Tuesday's Tip from Our Junior Blogger: Canine Coop Patrol

After her first blog post last week, our Junior Blogger has taken this new status quite seriously.  So much so that she decided to create a journal to write down her tending tips as she thinks of them.



The other day I decided to turn to Little Chicken Tender when we developed a bit of a problem at Shady Pines. The coop has become Kramer's new snack shack.  I am at my wits end trying to keep him from going inside and eating the Goldhen Girls' leftovers.  I know I could remove the feeder during the day, but I would rather not if I can help it.  

Tuesday's Tip From Our Junior Blogger
Chicken tending tips straight from the mouth of a 5-year-old!


By Little Chicken Tender
How to Keep the Dog Out of the Coop:
If your dog gets into the chicken coop and eats all the food, grab him and pull him inside the house.  If he keeps going back then you have to watch him when you let him outside.  You can't close the door of the coop because the chickens might want to go in and eat or get a drink of water.  Or you could just put up a "No Dogs Allowed" sign.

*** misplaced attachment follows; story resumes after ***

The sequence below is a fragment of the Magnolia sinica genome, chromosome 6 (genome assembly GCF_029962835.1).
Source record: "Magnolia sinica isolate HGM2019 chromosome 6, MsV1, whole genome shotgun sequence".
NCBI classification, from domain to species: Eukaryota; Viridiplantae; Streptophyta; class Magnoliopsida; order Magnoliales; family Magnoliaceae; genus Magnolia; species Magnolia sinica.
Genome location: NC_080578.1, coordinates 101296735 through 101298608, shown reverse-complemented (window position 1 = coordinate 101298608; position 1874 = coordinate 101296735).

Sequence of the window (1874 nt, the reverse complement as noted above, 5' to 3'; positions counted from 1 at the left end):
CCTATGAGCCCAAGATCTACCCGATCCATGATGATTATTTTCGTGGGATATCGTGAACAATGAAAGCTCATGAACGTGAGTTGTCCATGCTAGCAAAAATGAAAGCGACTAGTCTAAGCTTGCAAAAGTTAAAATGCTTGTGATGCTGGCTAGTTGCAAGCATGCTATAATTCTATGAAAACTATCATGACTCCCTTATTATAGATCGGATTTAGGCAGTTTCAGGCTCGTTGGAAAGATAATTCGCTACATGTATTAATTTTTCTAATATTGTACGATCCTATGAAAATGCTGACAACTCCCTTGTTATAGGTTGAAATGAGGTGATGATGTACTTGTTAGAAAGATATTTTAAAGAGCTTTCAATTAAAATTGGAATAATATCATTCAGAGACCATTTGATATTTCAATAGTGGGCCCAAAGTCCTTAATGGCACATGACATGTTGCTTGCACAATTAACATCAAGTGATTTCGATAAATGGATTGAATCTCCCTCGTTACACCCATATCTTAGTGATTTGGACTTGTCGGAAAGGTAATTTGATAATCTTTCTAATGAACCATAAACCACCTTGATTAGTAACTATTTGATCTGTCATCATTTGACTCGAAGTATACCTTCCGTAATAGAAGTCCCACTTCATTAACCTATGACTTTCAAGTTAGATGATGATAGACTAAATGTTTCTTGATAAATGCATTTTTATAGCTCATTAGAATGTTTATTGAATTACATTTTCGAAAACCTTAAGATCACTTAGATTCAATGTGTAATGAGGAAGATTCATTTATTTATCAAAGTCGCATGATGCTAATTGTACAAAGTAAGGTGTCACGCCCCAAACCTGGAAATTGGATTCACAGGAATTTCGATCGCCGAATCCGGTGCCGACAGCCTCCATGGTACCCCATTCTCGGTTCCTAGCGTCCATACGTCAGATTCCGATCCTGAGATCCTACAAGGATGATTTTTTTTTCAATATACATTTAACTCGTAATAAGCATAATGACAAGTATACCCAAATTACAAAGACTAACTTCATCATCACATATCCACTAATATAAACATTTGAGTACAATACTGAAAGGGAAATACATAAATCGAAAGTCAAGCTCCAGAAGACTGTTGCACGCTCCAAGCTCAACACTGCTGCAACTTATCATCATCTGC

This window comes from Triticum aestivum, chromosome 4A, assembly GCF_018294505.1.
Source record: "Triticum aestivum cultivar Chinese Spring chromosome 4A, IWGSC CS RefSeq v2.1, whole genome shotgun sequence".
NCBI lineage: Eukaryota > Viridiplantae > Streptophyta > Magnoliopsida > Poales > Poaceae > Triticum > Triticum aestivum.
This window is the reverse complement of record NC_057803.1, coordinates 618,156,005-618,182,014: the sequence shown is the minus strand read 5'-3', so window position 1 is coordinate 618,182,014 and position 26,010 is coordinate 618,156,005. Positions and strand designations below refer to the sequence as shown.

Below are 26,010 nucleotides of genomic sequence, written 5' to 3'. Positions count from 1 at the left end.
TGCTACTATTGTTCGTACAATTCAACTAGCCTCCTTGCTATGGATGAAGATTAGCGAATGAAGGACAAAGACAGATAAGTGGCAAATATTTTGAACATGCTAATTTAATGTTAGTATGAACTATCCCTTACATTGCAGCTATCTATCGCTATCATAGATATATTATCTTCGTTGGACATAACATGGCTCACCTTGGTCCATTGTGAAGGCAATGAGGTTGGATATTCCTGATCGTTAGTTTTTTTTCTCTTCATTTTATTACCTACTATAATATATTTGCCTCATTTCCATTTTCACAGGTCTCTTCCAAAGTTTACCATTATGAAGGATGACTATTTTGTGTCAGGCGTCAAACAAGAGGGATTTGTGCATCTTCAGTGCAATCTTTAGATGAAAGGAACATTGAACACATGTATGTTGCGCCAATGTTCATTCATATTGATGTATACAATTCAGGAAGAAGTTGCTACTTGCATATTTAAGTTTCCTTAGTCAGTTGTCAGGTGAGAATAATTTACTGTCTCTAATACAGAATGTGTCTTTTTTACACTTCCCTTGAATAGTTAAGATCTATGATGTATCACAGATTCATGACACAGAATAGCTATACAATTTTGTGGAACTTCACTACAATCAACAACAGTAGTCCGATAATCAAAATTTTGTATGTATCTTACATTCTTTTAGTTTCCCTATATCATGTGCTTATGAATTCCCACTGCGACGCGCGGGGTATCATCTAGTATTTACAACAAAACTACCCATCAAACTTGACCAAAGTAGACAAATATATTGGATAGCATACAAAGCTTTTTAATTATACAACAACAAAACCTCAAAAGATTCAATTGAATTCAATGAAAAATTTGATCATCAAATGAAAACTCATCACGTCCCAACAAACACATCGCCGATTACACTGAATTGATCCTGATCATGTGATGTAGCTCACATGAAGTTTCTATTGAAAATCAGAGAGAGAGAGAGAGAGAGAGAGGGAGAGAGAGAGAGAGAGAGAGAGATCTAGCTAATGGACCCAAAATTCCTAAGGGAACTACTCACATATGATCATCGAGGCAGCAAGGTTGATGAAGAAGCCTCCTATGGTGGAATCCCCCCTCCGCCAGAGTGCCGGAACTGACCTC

Thanks, Little Chicken Tender for the tip!  Maybe after some time Kramer will learn not to go in, although I don't have a good feeling about it.  If you know labs, they think with their stomach. Wish us luck!

Stay tuned for more tips from the Tender on Tuesdays.  Thanks for reading!  


Friday, May 9, 2014

Confessions of a Chicken Obsessed Stay-at-Home-Mom

I dedicate this post to all past, present and future stay-at-home-mothers.  


I have two obsessions in life that help keep my sanity as a stay-at-home-mom of two young, energetic girls: running and my chickens.  I am sure some of you have wondered: "Why in the world would she create a blog and Facebook page dedicated to her chickens?" To be honest, sometimes I wonder that myself.  Have I started to lose my mind as a stay-at-home-mom?  Am I turning into a crazy chicken lady?